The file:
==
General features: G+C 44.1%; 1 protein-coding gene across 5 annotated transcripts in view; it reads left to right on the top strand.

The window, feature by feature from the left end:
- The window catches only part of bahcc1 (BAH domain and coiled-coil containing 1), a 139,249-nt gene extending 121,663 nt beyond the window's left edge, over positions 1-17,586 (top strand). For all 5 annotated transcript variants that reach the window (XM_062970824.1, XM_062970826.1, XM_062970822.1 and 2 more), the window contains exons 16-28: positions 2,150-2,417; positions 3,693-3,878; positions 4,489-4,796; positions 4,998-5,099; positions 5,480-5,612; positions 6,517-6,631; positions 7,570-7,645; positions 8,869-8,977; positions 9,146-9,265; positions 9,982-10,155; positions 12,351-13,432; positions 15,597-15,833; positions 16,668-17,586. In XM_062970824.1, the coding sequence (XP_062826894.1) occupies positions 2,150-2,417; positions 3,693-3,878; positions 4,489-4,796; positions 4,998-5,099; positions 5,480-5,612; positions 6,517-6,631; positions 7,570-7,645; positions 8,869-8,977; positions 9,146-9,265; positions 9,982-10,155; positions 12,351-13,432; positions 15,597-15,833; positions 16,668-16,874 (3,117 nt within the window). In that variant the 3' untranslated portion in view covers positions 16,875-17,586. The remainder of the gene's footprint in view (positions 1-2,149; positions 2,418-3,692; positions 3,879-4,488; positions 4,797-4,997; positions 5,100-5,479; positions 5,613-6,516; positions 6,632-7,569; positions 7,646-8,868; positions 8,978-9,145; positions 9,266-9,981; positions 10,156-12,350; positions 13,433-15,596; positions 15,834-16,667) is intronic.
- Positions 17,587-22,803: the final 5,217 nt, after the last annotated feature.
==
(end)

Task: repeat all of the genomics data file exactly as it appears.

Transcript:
General features: G+C 44.1%; 1 protein-coding gene across 5 annotated transcripts in view; it reads left to right on the top strand.

The window, feature by feature from the left end:
- The window catches only part of bahcc1 (BAH domain and coiled-coil containing 1), a 139,249-nt gene extending 121,663 nt beyond the window's left edge, over positions 1-17,586 (top strand). For all 5 annotated transcript variants that reach the window (XM_062970824.1, XM_062970826.1, XM_062970822.1 and 2 more), the window contains exons 16-28: positions 2,150-2,417; positions 3,693-3,878; positions 4,489-4,796; positions 4,998-5,099; positions 5,480-5,612; positions 6,517-6,631; positions 7,570-7,645; positions 8,869-8,977; positions 9,146-9,265; positions 9,982-10,155; positions 12,351-13,432; positions 15,597-15,833; positions 16,668-17,586. In XM_062970824.1, the coding sequence (XP_062826894.1) occupies positions 2,150-2,417; positions 3,693-3,878; positions 4,489-4,796; positions 4,998-5,099; positions 5,480-5,612; positions 6,517-6,631; positions 7,570-7,645; positions 8,869-8,977; positions 9,146-9,265; positions 9,982-10,155; positions 12,351-13,432; positions 15,597-15,833; positions 16,668-16,874 (3,117 nt within the window). In that variant the 3' untranslated portion in view covers positions 16,875-17,586. The remainder of the gene's footprint in view (positions 1-2,149; positions 2,418-3,692; positions 3,879-4,488; positions 4,797-4,997; positions 5,100-5,479; positions 5,613-6,516; positions 6,632-7,569; positions 7,646-8,868; positions 8,978-9,145; positions 9,266-9,981; positions 10,156-12,350; positions 13,433-15,596; positions 15,834-16,667) is intronic.
- Positions 17,587-22,803: the final 5,217 nt, after the last annotated feature.